The Art Of Wandering: The Writer As Walker, by Merlin Coverley
Admittedly, I am far better as a writer than as a walker, but both are activities I tend to enjoy, so long as they are not overly strenuous. My walking, unless I take a cane along, has been a bit limited in recent years but it is certainly an activity I have long enjoyed for its slow pace and the enjoyment of light exercise and beautiful sights. One the theses of this book, though, is that a great deal of writers don’t really write about walking because it is something that is taken for granted, and the author seeks to discuss walking (and other means of transportation) with a great deal of focus on what the authors reveal about their walking, whether the destination or what they saw along the way or what. Speaking personally, there is an element of walking that I focus on in my writing and that is the painfulness and slowness of my hobbling in the face of my frequent foot pains due to gout , and that is, sadly, an element of walking that the author chooses not to discuss for one reason or another, even if it is of course of great interest to me as someone who is both a walker and a writer and who does both activities painfully.
This book of a bit more than 200 pages is divided into nine chapters where the author discusses his love of talking about how writers deal with the subject of walking. The author begins by talking about the writer as a walker and how walking appears in writings. After that the author discusses walking as it occurs in philosophy (1) as well as in the writings of various people about pilgrims and pilgrimages (2). This is followed by a discussion of the imaginary walker, or how people walk in their imagination as a way of staying sane while under confinement (3). Then there is a discussion about the walker as a vagrant, where writers discuss their own occasional vagrancy (4). There are then discussions about the writer and his (or her) discussion of the natural world (5) as well as the writer as a visionary (6), and even an entire chapter on the flâneur (7). After that there is a discussion of experimental walking (8) as well as the return of the walker (9) in more contemporary writings, after which the book closes with a bibliography, online sources, and notes.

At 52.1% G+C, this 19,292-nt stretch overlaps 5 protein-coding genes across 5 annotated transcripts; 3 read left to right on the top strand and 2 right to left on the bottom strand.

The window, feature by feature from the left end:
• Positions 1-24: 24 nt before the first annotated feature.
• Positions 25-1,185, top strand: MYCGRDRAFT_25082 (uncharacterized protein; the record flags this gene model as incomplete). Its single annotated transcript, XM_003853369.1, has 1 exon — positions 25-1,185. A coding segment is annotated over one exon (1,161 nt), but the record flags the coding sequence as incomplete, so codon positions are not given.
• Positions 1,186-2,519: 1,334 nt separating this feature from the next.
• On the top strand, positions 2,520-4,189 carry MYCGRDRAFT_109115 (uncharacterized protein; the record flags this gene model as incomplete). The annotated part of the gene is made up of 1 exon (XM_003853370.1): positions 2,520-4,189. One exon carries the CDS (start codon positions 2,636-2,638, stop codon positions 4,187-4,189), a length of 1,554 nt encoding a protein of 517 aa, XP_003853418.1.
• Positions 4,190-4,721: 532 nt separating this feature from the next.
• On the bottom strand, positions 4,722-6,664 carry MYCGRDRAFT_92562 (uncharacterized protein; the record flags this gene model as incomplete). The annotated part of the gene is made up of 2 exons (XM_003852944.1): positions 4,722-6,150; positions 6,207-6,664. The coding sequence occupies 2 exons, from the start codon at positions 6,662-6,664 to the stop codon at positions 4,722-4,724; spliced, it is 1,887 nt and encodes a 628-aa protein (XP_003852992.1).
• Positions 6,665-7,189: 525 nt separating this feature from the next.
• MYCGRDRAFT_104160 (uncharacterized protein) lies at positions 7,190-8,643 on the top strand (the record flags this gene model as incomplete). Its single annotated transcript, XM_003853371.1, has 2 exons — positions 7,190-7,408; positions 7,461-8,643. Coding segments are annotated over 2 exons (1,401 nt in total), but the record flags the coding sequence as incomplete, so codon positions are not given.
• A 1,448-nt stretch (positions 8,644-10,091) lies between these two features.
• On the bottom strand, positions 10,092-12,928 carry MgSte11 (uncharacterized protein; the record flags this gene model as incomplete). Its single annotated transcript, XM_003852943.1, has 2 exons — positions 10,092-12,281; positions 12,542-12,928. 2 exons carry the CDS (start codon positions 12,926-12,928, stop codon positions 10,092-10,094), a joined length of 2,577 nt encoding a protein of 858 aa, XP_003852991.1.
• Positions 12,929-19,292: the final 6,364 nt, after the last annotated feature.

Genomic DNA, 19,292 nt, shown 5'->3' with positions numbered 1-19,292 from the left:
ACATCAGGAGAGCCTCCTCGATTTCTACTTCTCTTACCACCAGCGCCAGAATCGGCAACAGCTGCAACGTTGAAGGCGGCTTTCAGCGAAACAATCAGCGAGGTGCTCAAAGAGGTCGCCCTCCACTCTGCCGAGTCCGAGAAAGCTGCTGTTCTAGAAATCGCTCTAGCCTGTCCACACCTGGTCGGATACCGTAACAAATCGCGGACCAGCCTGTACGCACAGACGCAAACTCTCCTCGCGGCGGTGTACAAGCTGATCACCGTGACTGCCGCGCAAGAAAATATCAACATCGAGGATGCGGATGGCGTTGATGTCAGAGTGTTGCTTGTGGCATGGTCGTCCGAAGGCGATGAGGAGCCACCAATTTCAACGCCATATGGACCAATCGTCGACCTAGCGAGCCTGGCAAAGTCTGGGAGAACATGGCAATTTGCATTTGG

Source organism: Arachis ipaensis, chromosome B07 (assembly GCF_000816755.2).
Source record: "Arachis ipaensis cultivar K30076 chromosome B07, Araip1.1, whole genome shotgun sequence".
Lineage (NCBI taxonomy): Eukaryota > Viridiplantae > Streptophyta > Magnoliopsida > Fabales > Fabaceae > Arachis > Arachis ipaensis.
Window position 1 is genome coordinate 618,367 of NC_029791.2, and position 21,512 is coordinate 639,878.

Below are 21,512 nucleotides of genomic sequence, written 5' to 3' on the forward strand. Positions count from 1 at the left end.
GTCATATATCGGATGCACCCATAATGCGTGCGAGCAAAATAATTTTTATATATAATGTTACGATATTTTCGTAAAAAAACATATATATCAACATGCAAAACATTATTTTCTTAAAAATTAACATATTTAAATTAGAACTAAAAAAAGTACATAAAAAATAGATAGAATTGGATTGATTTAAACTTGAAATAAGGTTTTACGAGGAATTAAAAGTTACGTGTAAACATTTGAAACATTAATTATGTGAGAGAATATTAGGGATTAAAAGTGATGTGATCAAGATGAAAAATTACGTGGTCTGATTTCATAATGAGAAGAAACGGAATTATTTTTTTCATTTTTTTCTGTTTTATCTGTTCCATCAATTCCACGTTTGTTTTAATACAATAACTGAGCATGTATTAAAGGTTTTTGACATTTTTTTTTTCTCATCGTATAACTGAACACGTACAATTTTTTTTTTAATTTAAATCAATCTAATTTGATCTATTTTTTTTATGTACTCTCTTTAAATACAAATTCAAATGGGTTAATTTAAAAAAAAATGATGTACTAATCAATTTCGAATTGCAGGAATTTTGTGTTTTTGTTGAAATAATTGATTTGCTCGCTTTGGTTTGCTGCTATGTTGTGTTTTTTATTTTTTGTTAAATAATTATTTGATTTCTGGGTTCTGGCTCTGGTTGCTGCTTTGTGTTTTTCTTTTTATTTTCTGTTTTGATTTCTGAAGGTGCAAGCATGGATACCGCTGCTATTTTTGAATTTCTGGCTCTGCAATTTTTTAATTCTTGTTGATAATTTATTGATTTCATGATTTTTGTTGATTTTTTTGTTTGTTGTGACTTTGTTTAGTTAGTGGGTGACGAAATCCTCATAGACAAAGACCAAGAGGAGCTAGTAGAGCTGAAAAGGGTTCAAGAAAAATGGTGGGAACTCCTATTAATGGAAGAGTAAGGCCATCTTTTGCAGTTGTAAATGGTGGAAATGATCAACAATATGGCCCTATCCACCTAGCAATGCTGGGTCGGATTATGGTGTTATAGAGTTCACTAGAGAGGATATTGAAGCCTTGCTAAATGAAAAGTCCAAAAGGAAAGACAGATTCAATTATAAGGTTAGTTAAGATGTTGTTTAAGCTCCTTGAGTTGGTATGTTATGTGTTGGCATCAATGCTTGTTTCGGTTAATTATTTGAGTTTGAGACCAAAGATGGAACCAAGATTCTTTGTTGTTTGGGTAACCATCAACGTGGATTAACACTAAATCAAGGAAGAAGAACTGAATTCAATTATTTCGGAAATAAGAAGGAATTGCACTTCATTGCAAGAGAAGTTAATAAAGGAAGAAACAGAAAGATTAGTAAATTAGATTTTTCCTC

It is quite intriguing to see the way that walking has influenced the writing of various people. Some of the stories told in this book are quite fascinating, like the way that the timing of the writings of Virginia Woolf requires a phantom taxi to work things out right in Mrs. Dalloway, for example, or the way that walking was not quite as fundamental to the development of philosophy as is sometimes argued to be the case. When it comes to the relationship of great thinkers and writers it turns out that they were not quite as interested in walking as is sometimes argued to be the case, and it is somewhat impressive at times to see the way in which people have managed to obtain graduate degrees based on obscure walking details, and that this research makes for a generally enjoyable if somewhat quirky book. Admittedly, I do not think that many people are interested in the relationship between walking and writing, whether one deals with philosophy or literature or the naturalistic writings of Muir, but for those who are interested in such matters this book is a worthwhile ramble through the subject.
 See, for example: